Mammy (1930)

83 mins | Musical | 26 March 1930

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HISTORY

The play by James Gleason and Irving Berlin, which was the basis of the film Mammy, was never produced. ...

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The play by James Gleason and Irving Berlin, which was the basis of the film Mammy, was never produced.

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SOURCE CITATIONS
SOURCE
DATE
PAGE
EHW
5 Apr 1930
p. 37
Film Daily
30 Mar 1930
p. 8
Life
28 Apr 1930
p. 18
New York Times
27 Mar 1930
---
New Yorker
5 Apr 1930
p. 91
Variety
2 Apr 1930
---
CAST
PRODUCTION CREDITS
NAME
PARENT COMPANY
PRODUCTION COMPANY
DISTRIBUTION COMPANY
NAME
CREDITED AS
CREDIT
DIRECTOR
PHOTOGRAPHY
Dir of photog
SOUND
SOURCES
LITERARY
Based on the play Mr. Bones, a Musical Comedy of Minstrel Days in Two Acts by Irving Berlin, James Gleason (ca. 1928).
LITERARY SOURCE AUTHORS
SONGS
"To My Mammy," "Across the Breakfast Table Looking at You," "Let Me Sing and I'm Happy" and "Knights of the Road," words and music by Irving Berlin.
SONGWRITER/COMPOSER
DETAILS
Release Date:
26 March 1930
Premiere Information:
New York opening: 26 Mar 1930
Production Date:

Copyright Info
Claimant
Date
Copyright Number
Warner Bros. Pictures, Inc.
1 April 1930
LP1192
Physical Properties:
Sound
Vitaphone
Black & white with color sequences
Technicolor
Sound, also silent
Also si.
Duration(in mins):
83
Length(in feet):
7,750
Length(in reels):
8
Country:
United States
Language:
English
SYNOPSIS

Al Fuller joins up with a group of hoboes--Slats, Flat Feet, and Pig Eyes--entertaining them with his songs and good humor. As they go to sleep around an open fire, he recalls the circumstances that led him to his present plight: As the end man in the Meadow Merry Minstrels, he is in love with Nora, the owner's daughter, who has a weakness for Westy, also in the act. The show is constantly in desperate straits, and when Al tries hard to amuse the local sheriff, they are surprised to learn he wants to invest in and join the act. They become prosperous and Al is able to go home to see his mother. Hoping to help Nora, he avows his love for her, provoking Westy's jealousy. Tambo, who has been exposed cheating at cards, causes Westy to be wounded in the act by Al. He is arrested but escapes on a freight bound for home; eventually Tambo confesses to the deed, and Al is thus proven ...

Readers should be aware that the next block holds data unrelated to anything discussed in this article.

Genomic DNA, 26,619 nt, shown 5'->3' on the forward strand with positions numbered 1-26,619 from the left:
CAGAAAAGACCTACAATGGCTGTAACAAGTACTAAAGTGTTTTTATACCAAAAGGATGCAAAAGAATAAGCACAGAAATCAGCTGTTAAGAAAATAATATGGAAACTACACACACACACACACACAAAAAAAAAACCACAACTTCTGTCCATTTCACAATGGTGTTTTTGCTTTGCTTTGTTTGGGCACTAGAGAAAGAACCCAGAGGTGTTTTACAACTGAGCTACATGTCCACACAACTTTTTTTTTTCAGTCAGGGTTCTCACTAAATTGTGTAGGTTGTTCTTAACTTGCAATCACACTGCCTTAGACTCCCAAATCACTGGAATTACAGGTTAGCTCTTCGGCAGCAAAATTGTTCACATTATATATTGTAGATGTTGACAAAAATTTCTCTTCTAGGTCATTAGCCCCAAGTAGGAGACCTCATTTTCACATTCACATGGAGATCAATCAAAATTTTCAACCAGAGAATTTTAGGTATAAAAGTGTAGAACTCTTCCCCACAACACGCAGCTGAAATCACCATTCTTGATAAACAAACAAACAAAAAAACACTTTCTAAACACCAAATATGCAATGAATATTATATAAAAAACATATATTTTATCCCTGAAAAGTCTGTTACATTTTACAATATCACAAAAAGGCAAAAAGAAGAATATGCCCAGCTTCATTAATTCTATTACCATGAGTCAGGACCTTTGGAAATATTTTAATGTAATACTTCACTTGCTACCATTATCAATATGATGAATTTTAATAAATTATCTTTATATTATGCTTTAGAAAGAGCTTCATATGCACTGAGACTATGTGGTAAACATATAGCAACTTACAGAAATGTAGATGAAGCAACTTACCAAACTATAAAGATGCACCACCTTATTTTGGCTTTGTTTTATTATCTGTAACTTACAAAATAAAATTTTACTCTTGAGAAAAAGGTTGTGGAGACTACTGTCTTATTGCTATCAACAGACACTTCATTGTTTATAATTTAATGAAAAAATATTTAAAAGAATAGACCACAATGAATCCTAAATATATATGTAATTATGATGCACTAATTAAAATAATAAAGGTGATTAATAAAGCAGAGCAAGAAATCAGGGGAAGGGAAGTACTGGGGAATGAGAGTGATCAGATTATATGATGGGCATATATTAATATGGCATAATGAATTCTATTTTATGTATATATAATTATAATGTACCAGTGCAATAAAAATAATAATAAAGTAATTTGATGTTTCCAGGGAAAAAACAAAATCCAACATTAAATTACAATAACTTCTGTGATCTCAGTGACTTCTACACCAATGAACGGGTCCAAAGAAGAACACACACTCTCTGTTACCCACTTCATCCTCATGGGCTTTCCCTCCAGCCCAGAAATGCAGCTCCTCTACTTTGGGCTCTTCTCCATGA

More Less

Al Fuller joins up with a group of hoboes--Slats, Flat Feet, and Pig Eyes--entertaining them with his songs and good humor. As they go to sleep around an open fire, he recalls the circumstances that led him to his present plight: As the end man in the Meadow Merry Minstrels, he is in love with Nora, the owner's daughter, who has a weakness for Westy, also in the act. The show is constantly in desperate straits, and when Al tries hard to amuse the local sheriff, they are surprised to learn he wants to invest in and join the act. They become prosperous and Al is able to go home to see his mother. Hoping to help Nora, he avows his love for her, provoking Westy's jealousy. Tambo, who has been exposed cheating at cards, causes Westy to be wounded in the act by Al. He is arrested but escapes on a freight bound for home; eventually Tambo confesses to the deed, and Al is thus proven innocent.

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Legend
Viewed by AFI
Partially Viewed
Offscreen Credit
Name Occurs Before Title
AFI Life Achievement Award

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The American Film Institute is grateful to Sir Paul Getty KBE and the Sir Paul Getty KBE Estate for their dedication to the art of the moving image and their support for the AFI Catalog of Feature Films and without whose support AFI would not have been able to achieve this historical landmark in this epic scholarly endeavor.